Monday, July 27, 2009

Hello, Mrs. Geritol

Mrs. Geritol, I'm terribly sorry that my prescription for Vicodin didn't help your back pain and made you so sleepy.

In reviewing the shoebox full of medications you brought in today, it's now clear that you were really taking Valium instead. I was unaware that you had some, as it wasn't on the medication list you provided at your last visit. How you got it is anyone's guess, as it's actually in your husband's name, and the doctor who prescribed it retired and moved away in 2003.

I really do suggest you give the Vicodin another shot, especially considering that you haven't yet taken it in the first place.

I can understand you confusing the two medications, since they both begin with "V" and have 3 syllables. Anyone would have made the same mistake. I must suggest that you exercise caution in the future, as between you and your husband you also have prescriptions for Vytorin, Vagifem, and Viagra.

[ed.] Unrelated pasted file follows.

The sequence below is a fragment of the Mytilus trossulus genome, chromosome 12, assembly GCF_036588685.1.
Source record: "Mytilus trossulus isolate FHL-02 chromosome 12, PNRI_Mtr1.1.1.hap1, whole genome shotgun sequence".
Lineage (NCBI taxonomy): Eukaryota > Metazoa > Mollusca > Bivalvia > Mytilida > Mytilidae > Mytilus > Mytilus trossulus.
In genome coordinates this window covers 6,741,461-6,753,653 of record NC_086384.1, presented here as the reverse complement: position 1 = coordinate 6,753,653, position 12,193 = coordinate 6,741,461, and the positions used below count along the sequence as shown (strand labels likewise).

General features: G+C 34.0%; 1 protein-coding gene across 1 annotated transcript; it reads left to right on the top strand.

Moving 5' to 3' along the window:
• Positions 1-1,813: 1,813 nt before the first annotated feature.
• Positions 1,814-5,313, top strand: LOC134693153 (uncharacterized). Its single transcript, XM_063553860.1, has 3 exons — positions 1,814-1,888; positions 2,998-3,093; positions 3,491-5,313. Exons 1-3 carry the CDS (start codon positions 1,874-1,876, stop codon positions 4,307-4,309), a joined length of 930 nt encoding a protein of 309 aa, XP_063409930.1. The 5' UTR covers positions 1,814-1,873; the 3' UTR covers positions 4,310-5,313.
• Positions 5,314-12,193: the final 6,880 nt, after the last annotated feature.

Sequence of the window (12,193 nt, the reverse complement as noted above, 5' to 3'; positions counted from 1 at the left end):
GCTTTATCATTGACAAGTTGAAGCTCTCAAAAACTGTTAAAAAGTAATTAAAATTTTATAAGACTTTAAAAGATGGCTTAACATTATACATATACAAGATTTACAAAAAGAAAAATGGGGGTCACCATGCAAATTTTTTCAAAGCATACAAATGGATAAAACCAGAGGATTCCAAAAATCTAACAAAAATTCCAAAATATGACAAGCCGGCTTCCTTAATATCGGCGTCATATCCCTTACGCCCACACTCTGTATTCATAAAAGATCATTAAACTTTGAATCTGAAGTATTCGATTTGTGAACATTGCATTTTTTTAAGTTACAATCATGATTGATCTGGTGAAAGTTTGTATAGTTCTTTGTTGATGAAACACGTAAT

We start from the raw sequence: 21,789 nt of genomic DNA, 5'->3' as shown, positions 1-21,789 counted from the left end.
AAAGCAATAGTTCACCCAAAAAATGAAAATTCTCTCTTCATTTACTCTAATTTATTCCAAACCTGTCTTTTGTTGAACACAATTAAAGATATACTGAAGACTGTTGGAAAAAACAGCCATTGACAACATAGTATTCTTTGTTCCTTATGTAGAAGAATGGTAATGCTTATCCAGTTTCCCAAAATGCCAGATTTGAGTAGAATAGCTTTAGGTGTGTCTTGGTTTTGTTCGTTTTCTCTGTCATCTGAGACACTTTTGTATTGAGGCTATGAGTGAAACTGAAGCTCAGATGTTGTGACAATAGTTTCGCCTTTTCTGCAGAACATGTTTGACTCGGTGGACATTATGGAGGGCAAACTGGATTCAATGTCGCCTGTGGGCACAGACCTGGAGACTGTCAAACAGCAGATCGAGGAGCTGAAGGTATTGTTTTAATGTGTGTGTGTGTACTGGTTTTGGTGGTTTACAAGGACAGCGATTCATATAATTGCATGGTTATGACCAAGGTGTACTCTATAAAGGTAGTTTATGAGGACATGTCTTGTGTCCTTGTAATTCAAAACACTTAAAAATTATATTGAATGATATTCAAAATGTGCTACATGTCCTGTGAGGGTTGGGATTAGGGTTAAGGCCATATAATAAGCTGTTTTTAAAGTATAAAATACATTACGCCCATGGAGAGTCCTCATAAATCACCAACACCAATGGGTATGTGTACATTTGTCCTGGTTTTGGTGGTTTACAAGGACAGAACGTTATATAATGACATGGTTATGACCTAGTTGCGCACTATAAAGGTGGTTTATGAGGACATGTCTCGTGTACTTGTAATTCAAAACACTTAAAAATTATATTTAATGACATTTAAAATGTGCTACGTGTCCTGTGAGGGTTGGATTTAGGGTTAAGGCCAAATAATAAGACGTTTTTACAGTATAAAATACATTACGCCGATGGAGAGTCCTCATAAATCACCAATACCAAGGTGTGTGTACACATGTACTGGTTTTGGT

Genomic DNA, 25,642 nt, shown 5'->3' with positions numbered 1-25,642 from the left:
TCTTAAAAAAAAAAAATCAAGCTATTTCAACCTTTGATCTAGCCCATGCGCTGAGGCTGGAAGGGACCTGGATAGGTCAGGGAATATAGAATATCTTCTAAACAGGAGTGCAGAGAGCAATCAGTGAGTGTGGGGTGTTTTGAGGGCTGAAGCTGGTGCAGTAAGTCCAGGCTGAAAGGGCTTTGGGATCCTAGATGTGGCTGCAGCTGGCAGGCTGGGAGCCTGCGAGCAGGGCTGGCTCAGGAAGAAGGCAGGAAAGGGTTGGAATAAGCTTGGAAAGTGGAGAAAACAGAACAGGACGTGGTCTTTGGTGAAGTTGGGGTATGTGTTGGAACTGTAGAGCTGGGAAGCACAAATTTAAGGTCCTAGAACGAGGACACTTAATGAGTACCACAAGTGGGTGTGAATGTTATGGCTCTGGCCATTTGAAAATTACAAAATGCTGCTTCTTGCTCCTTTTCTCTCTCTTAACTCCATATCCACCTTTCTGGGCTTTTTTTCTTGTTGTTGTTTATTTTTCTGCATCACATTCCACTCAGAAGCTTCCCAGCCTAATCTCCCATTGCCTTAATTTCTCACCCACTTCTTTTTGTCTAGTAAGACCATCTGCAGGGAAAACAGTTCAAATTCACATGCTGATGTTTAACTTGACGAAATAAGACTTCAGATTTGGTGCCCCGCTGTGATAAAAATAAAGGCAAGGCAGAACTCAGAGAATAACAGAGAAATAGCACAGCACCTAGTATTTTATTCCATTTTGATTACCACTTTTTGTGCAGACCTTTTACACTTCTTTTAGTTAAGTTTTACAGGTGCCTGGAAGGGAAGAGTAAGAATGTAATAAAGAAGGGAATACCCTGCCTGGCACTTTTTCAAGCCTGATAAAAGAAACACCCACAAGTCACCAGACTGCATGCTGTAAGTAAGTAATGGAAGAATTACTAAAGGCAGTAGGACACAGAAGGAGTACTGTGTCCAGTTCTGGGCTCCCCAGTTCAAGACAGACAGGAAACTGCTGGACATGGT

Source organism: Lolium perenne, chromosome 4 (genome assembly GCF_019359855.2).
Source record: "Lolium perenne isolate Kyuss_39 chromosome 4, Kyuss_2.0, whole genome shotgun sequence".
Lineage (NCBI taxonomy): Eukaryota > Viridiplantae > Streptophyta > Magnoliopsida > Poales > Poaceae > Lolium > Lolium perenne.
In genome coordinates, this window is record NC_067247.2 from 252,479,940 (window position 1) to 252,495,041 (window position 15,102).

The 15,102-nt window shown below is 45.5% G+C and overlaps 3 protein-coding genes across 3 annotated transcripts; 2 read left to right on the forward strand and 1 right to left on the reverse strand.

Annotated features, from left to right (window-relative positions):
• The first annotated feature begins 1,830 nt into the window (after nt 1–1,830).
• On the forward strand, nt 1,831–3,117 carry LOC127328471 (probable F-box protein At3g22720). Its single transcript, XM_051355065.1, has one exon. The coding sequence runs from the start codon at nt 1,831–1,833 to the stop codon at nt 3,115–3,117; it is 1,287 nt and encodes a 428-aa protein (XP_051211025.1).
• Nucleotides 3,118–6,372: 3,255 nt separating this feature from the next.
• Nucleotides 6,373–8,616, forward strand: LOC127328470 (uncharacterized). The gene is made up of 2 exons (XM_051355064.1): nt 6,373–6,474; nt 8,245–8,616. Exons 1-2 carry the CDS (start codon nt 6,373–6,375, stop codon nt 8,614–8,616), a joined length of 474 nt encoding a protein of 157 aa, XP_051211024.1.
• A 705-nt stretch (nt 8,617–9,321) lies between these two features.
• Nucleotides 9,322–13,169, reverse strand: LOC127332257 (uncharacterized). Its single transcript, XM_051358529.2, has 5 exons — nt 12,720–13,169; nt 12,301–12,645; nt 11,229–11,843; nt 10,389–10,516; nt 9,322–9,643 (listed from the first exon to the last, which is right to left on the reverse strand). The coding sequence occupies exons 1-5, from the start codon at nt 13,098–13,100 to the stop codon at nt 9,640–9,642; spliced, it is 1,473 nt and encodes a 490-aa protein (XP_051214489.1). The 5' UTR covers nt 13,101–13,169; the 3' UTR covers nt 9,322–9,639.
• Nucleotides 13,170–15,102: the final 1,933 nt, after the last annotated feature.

Thank you for coming in today. I need to go pull out my few remaining hairs now.


Theresa said...

Wow, do people really not pay attention when taking prescription medication? I mean I know people over medicate all the time, but ending up in the ER for taking the "wrong" medication would be quite embarrassing.

Anonymous said...

I have a patient who is a little old retired labor and delivery nurse. Whenever someone she knows dies, she raids the medicine cabinet. She managed to get free Celebrex for over two years!

Dr. Public Health said...

Ha ha!

I used to have patients come up to me and tell me the color of the pill instead of the name.